Put the dough back into a clean bowl (ideally the old bowl, recently washed in hot water so the bowl is warm), with 2 Tbsp flavourless oil. Turn the dough so it is well coated with oil. Cover the bowl with plastic wrap and put into a sink half-full of bath temperature water. Leave for 30-60 minutes, until the dough has doubled in size. While you wait, turn your oven on to heat on its lowest setting (for me this is 90°C). Turn it off about 10 minutes before you continue with the next step.

Knead (very) lightly, and cut into 30 even sized pieces. (These are quite small, so can be made into 28 or fewer if larger buns are desired.)

Form into a round by pushing the dough through a circle formed by the thumb and index finger of the left hand. Put into greased pans or cake pans, leaving room for buns to double in size. Cover with plastic wrap and put in the warmed, turned off oven. Leave to rise until just a little more than doubled in size. (Up to an hour, in fact, sometimes longer.)

Remove the buns from the oven 20 minutes before you plan to cook them, so you can pre-heat it to 230°C. (I use my oven’s high bake setting, which runs the element on the bottom, and one on the side with a fan. There’s no way to turn off the fan in my oven.)

To make the crosses, mix together ½ cup flour, 2 Tbsp oil and just enough water to make a paste that can be piped, or squeezed through a plastic bag with the corner snipped. It can be quite hard to judge this, but a smooth paste is essential. (Too wet though and it won’t hold its shape once piped onto the buns.) Pipe the crosses on just before baking – do all the horizontal lines first, then all the vertical lines.

hot cross buns uncookedTurn the oven down to 220°C when the buns are put in. Cook for 10-15 minutes. (They brown quickly on the top. If removed too soon they may be too doughy in the middle. If the look like they’re browning too much you can put tin-foil, or baking paper over the top.)

To make the glaze boil together the sugar and water. Dissolve the sugar in the water while heating, stirring constantly until sugar crystals are dissolved, then bring to the boil. (Do this just before you take the cooked buns out of the oven.) Brush this mixture over the buns as soon as you take them out of the oven. (If glaze looks a little crazed it’s because it was cooked too long, or there was too much sugar to amount of water, but this doesn’t affect the taste too much.)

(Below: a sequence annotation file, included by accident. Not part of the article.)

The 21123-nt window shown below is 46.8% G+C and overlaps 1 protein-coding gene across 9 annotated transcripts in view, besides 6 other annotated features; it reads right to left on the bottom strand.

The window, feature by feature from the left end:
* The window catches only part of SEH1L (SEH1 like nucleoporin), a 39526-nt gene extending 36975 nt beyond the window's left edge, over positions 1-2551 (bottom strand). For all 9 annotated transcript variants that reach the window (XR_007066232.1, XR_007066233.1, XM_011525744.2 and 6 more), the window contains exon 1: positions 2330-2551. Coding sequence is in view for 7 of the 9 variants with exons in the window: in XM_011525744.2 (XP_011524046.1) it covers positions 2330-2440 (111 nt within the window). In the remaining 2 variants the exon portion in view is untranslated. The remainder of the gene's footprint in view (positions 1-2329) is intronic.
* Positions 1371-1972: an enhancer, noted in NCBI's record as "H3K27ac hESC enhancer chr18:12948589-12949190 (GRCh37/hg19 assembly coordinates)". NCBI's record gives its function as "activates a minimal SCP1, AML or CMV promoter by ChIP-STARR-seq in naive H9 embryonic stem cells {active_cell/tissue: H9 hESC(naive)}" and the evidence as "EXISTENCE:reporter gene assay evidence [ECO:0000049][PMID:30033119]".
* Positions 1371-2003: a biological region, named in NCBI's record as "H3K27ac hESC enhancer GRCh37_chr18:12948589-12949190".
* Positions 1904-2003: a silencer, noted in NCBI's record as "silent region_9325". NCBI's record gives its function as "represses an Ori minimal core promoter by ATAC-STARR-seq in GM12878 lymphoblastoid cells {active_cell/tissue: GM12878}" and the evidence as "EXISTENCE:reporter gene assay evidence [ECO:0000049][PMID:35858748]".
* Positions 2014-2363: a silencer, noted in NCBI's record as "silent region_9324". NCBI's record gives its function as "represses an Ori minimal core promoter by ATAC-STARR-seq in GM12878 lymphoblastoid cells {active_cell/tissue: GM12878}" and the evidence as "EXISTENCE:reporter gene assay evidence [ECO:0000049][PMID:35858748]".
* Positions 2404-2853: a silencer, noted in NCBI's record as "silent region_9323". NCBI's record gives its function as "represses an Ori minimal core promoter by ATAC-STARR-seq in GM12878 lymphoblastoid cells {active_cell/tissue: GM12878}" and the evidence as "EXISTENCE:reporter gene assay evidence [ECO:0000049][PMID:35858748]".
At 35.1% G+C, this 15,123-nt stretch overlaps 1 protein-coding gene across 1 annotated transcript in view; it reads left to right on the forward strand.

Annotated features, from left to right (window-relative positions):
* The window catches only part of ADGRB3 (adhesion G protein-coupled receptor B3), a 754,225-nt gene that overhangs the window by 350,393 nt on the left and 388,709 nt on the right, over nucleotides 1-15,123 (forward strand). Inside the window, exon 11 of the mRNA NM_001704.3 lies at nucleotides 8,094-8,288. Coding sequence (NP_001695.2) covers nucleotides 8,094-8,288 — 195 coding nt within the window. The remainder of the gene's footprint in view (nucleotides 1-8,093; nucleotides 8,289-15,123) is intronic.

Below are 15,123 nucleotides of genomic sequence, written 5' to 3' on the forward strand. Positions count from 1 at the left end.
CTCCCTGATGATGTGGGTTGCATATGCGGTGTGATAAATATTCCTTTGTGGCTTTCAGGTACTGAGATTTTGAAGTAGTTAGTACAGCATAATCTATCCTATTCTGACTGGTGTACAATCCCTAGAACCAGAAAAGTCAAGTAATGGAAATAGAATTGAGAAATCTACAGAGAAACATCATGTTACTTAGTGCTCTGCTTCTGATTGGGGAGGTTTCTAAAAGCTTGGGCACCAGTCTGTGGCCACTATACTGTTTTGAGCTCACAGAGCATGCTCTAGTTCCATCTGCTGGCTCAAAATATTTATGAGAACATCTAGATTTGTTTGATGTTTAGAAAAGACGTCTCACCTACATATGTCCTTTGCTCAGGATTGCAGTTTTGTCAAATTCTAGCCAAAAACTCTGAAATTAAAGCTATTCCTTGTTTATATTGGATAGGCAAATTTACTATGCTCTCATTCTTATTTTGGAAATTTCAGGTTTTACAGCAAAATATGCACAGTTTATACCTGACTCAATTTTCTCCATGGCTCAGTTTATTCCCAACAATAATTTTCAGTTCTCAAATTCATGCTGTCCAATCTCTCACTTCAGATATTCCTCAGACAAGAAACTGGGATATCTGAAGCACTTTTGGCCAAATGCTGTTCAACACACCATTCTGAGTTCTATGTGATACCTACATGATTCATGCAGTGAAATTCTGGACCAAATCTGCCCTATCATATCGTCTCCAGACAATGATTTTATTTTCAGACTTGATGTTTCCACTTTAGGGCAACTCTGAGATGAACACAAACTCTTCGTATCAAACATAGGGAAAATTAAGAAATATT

Serve immediately with plenty of butter, using a knife to separate the buns if necessary (and a spatula/fish slice to remove them from the pan).

hot cross buns tray cooked

Uncle Phil’s American-Style Pancakes (with berries)

Time saver: with the berries baked right into the pancake, you’ll forget that I’m not American, and that I’ve never cooked these for anyone who calls me “Uncle”. (One day my nieces and nephew, one day…)

blueberry pancakeAlthough I grew up on crêpes, I still like the fatter American-style pancakes from time to time. And when you include berries baked right into the pancake, they’re downright irresistible. I usually make these with strawberries grown on the deck, but you can use blueberries, raspberries, basically any berry you can get your hands on will probably be great. (The photos show blueberry pancakes.)

You can also make these without including the berries. In that case, serve with maple or vanilla syrup, or stack with fried bacon and bananas and a light drizzling of maple syrup.

Uncle Phil’s American-Style Pancakes – serves 2 (makes around 5 pancakes)

  • 1 cup white flour
  • 2 Tbsp white sugar
  • 1½ tsp baking powder
  • ½ tsp salt
  • 1-2 eggs (1 is fine, but you can use 2)
  • ¾-1 cup milk
  • 2 Tbsp melted butter (around 30g)
  • 1 cup fresh or frozen berries (this is around 125g – if berries are large, chop to size of raspberries)
  • butter for frying
  • maple syrup OR vanilla syrup OR icing sugar to serve
  1. Combine dry ingredients in a large bowl. Make a well in the centre, and into this crack the egg.
  2. Also pour in the melted butter and milk, then stir to combine with a fork. Start in the centre and work your way out to the sides, mixing thoroughly to combine and remove any lumps. (There’s a balance here – the less you mix, the lighter the pancakes will be, but you don’t want lumps of flour from undermixing either.)
  3. Add the berries and stir through the batter.
  4. Heat a frying pan over medium-high heat (I use the 4 of the 1-6 heat-range of my element) . Melt a knob of butter in the frying pan and spread evenly over the frying pan’s surface. A small non-stick frying pan works really well and will help you get a round pancake. (They’ll work fine without it, but you may end up with irregular sides.)